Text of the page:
• First look at Soma, the next horror game from the guys who did Amnesia the Dark Descent. 2015, PC, PS4. http://t.co/KFJkCBCPJW
  • Giant Bomb interview about the same game. http://t.co/WZsut7zUsv
  • Castle Vidcons: Comic #121- Be Proud – bit.ly/19s2agR
  • I don’t like how Square Enix has been handling some of its iOS ports of classic games, but I’m open to the Dragon Quest series on mobile platforms. http://t.co/P0UTOGA4dX
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Late To The Party: Thief The Dark Project


When Dishonored came out last year a lot of people said it pretty much ripped off Thief wholesale (I think one of the level designers worked on both games), which was the last straw in convincing me to finally try out the supposedly classic stealth game. After finishing Thief Gold, they were pretty much right. This game from 1998 easily holds up next to stealth rivals that came out in the years after it.

When people drew comparisons between Dishonored and Thief, they mostly went over how similar the settings and stories between the two games are, but what really matters in both is the basic concept — you’re dropped into open-ended levels and told to freely explore your way to each objective. In the tradition of today’s Fallout or yesteryear’s Ultima Underworld (which I covered previously), Thief creates environments based on working systems and not based on linear scripting.

The best thing about this is that I always felt like I had options for how to deal with each situation in the game, whether that was waiting to stab an enemy in the back, use a rope to swing over him, or sneak away in the shadows. This is made possible by both a unique array of tools and incredibly dynamic levels.

If they’d figured out how to do console versions of Thief in the late 90’s or in 2000 I feel it would’ve been a big hit with my buddies and I who played GoldenEye and Perfect Dark on N64. Similar to those games, it drops you into levels simply telling you “Here are your objectives, find a way to do them.” I really miss that style of game design.

They probably wouldn’t have been able to fit the FMVs and voice acting on an N64 cartridge, but the main technical issue for consoles back then was probably Theif’s absolutely massive levels.

Despite being separated from it by 14 years of hardware, Thief’s missions are at least as large and complex as those in Dishonored, and I don’t think there’s anything in the latter that matches up to the Mage Towers or the Opera House. These would’ve probably required many loading screens on consoles back then (like the PS2 version of Deus Ex). That’s another thing that astounds me about the levels in this game — there’s no loading at all. They’re some of the biggest continuous levels I’ve ever seen outside of sandbox games, though I don’t know if that’s because of a mod I had to install. One of the only real issues I have with Thief is that I actually got lost in almost every level.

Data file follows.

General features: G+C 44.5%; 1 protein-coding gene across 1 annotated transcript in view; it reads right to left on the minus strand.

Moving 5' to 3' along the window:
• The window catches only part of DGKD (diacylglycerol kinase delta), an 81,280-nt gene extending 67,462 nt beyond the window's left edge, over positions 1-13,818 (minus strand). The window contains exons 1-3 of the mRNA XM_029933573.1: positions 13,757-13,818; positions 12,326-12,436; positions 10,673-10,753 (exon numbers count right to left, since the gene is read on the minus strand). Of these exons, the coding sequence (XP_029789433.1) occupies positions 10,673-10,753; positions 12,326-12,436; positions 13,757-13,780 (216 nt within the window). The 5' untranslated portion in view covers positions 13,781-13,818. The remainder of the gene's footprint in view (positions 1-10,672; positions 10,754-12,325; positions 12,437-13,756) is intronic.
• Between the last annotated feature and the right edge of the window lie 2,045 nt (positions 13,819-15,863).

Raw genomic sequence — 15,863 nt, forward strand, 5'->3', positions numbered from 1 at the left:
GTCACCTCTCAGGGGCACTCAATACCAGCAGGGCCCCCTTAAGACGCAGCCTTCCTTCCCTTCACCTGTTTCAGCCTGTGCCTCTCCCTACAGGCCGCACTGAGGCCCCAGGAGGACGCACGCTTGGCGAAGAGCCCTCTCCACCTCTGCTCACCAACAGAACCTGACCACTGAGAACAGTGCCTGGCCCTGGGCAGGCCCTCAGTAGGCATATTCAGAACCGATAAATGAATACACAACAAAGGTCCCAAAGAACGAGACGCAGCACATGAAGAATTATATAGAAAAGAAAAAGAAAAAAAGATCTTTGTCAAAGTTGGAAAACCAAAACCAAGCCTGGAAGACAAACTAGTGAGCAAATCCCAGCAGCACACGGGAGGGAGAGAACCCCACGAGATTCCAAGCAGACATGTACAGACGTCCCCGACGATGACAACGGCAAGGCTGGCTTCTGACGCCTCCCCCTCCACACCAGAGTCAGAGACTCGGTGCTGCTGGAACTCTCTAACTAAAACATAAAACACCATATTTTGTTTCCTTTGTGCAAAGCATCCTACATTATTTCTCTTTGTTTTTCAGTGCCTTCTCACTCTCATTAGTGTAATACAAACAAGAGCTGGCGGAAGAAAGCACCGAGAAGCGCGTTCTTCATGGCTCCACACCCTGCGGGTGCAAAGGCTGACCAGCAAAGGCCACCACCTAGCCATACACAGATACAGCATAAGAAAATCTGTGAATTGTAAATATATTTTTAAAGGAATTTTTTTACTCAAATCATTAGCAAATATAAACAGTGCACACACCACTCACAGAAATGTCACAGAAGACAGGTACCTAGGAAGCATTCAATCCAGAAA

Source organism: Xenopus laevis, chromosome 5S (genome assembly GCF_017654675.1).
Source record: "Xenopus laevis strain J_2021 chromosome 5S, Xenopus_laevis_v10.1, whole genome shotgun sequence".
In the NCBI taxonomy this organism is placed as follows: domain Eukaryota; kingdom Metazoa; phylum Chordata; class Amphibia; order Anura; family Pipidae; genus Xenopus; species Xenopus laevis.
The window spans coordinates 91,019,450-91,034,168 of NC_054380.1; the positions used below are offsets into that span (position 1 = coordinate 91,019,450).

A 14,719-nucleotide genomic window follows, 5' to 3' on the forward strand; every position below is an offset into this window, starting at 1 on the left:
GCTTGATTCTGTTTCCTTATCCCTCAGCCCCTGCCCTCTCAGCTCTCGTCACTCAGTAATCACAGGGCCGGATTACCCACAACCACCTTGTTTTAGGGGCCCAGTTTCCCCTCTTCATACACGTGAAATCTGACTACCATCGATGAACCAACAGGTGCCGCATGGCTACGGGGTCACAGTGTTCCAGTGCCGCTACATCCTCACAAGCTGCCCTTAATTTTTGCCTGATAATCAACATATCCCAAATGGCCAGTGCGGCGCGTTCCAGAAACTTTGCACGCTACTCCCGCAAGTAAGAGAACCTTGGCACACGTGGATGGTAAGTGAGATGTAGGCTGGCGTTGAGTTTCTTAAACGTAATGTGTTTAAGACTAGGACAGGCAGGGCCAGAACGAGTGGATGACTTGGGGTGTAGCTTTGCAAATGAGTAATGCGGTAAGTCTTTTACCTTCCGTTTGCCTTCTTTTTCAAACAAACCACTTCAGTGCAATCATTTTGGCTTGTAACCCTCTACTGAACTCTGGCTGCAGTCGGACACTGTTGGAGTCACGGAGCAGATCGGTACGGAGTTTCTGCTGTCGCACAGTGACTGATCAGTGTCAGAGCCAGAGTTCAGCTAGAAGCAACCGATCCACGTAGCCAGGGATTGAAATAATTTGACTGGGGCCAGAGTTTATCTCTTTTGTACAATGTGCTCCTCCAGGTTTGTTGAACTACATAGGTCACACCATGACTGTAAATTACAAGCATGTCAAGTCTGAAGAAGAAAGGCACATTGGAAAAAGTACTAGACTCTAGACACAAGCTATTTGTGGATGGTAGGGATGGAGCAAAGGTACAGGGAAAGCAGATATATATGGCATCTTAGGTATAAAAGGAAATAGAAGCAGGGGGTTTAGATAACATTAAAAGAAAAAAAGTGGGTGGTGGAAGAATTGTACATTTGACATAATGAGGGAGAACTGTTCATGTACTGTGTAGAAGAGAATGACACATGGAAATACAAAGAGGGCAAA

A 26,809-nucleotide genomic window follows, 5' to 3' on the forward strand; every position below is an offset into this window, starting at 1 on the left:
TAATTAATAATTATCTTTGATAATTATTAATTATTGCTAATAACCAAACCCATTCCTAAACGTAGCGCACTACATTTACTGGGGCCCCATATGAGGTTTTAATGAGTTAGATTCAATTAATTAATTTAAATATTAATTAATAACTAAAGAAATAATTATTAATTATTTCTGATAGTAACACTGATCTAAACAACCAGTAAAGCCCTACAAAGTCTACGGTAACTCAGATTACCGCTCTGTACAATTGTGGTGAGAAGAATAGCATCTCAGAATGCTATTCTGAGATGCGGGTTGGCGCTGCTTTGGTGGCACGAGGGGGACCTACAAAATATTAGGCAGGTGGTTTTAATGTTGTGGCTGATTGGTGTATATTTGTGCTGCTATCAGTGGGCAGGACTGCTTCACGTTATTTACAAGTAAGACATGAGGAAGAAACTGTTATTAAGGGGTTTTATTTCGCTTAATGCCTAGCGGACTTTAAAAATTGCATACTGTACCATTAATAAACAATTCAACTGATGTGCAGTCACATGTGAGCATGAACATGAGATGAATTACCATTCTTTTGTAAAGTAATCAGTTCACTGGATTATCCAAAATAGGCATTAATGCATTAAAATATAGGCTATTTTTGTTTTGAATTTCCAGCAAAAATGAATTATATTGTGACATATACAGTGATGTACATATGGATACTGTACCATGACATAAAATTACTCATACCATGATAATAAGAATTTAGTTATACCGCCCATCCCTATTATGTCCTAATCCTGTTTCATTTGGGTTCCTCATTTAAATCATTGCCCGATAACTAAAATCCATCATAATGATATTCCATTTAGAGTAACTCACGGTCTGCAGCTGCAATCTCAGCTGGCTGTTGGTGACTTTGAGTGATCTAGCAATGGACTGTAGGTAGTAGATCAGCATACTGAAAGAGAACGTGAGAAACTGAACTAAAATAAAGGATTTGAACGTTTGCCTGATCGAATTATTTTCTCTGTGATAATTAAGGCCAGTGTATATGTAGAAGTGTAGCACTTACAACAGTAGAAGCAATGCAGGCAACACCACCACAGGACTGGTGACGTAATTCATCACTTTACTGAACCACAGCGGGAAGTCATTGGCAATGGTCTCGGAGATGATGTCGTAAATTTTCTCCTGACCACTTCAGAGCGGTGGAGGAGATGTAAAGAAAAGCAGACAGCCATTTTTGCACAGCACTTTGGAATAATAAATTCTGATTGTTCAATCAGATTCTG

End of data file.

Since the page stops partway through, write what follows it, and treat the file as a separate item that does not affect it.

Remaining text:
What I think set’s Thief apart the most though is the variety in what it has you do. Most of the levels do have you break into populated areas to steal things, but the next thing you know you’re avoiding zombies in a tomb doing straight-up Indiana Jones stuff. Another level might have you investigating a haunted town trying to sneak around monsters out of a survival horror game.

The mod I referred to above is pretty much a requirement to get Thief running on modern systems. Some guides might seem pretty complex but I found a version of the mod that’s extremely simple to install if you don’t install the game on the C drive (I think it was actually built for Thief II). Other than that, you might have to remap the controls to get them to resemble modern games. The game supports controllers but you have to map all the functions yourself.

Thief Gold is probably one of the most complete classic games I’ve gone back to play. It gives you a ton of options in large areas, and always kept me guessing as to where I was gonna go next. And people say Thief II is even better.


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Why Today’s Gamer Should Play System Shock 2


If you haven’t heard at least a little bit of commotion about it, GoodOldGames just got the first digital re-release of one of the most celebrated PC games of all time. System Shock 2 is more than just a popular thing for PC gamers though. It’s probably one of the most important games in relation to today’s console landscape as well.

If you ever enjoyed relatively recent games like BioShock, Deus Ex Human Revolution, Dishonored, Dead Space, or Fallout 3, you probably owe it to yourself to buy System Shock 2. The current console generation has seen the popularization of what some like to call the “first person simulation RPG” genre — games like the ones I just mentioned that combine elements of first person shooters with RPGs in extremely detailed worlds. SS2 definitely did not invent this style of game (that credit probably goes to Ultima Underworld), but it’s usually considered to be the best example of it, and I would agree.

If you still don’t really know what SS2 is, it is the direct predecessor to BioShock, having been made largely by the same team. The first Dead Space game also probably owes its existence to SS2 (rumors abound that it was originally going to be System Shock 3). Now some might take this to mean that SS2 is a less-advanced version of BioShock or interesting to play merely as a history lesson on where BioShock’s ideas came from. SS2 however is largely considered to be the better game, and I would also agree on that.